Cromarty Firth was once an important military base and an industrial site in Northeastern Scotland, both of which are still signified by the vestiges of physical installations that still sit on its landscape. As we enter the post-industrial zeitgeist that has begun to arise as oil and fuel prices began to slump, and the industrial heritage decommissioned, the question addressed in this design project is: what might the future of post-industrial landscape become, beyond the undesirable aftermath created in the Anthropocene?
The reintroduction of hemp, a historic crop that had once brought prosperity to the Highlands in the 18th century, is to weave together social, ecological, environmental and economic threads to produce a fabric of sustainable growth of an indigenous kind. These intersecting domains create opportunities to boost the economy in a re-localised way with concerted efforts, to abate climate change and increase biodiversity, and to encourage community participation in a renewed socio-ecological economy.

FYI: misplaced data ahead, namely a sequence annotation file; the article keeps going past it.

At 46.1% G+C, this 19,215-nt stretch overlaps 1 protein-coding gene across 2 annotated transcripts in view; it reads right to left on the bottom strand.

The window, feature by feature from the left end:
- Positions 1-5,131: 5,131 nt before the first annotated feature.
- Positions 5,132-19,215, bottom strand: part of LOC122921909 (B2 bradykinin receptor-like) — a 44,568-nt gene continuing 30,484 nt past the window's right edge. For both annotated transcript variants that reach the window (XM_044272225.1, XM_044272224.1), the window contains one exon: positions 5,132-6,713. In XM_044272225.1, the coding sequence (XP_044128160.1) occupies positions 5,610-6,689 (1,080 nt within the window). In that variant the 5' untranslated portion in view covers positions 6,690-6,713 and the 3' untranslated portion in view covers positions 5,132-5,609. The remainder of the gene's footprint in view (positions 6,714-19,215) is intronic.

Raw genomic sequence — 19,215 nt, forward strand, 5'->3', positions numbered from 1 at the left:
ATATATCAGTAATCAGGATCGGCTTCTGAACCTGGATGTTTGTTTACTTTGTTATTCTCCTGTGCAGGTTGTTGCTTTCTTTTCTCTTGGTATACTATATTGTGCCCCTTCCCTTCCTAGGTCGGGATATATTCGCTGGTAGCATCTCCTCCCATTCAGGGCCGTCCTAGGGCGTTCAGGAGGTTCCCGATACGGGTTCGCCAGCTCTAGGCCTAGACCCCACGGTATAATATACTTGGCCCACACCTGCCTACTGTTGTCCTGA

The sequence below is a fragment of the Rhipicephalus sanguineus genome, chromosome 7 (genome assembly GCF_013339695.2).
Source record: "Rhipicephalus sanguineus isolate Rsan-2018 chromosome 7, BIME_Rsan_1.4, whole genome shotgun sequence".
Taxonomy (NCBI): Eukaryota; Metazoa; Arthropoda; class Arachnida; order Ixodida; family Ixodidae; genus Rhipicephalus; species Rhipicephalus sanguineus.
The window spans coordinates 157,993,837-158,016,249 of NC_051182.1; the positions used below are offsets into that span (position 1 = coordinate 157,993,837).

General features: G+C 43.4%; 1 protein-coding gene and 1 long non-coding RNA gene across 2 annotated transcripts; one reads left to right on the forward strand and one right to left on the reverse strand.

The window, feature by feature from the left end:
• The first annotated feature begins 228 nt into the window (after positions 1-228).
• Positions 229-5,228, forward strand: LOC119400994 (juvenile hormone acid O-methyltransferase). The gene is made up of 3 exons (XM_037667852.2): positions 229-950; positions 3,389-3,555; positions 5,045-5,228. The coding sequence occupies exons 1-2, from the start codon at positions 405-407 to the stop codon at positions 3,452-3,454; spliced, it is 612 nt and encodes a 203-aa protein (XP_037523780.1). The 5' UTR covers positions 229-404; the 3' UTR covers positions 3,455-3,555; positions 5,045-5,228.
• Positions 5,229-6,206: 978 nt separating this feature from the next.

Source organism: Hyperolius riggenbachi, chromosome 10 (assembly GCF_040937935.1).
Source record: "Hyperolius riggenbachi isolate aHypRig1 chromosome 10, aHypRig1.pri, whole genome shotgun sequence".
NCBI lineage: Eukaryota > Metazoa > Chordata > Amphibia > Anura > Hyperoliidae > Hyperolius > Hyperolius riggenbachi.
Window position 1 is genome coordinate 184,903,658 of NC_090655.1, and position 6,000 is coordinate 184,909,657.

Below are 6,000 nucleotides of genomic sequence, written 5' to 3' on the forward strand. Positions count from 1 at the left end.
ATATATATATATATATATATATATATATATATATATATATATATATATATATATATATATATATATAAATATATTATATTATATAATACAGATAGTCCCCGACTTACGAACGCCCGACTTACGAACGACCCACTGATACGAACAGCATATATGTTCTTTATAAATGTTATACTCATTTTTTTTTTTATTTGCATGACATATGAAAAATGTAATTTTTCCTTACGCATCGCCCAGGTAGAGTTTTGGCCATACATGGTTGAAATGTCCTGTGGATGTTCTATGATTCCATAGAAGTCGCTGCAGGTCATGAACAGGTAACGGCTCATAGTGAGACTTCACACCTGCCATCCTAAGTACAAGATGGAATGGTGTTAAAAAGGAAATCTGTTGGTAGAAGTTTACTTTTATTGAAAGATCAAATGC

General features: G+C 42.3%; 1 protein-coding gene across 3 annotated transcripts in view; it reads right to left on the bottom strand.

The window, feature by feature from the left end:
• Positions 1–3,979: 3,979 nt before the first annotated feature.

Remediating semi-derelict industrial landscapes such as the quarry site adjacent to Alness, and repurposing it into a Hemp Park, creates an opportunity to explore the extent of using hemp as an instrument for ecological transformation to remediate and regenerate disturbed landscapes. In the more distant future, the Hemp Park would create a productive and dynamic landscape to serve as a precedent for a renewed socio-ecological society that moves the area beyond the Anthropocene track of human dominance.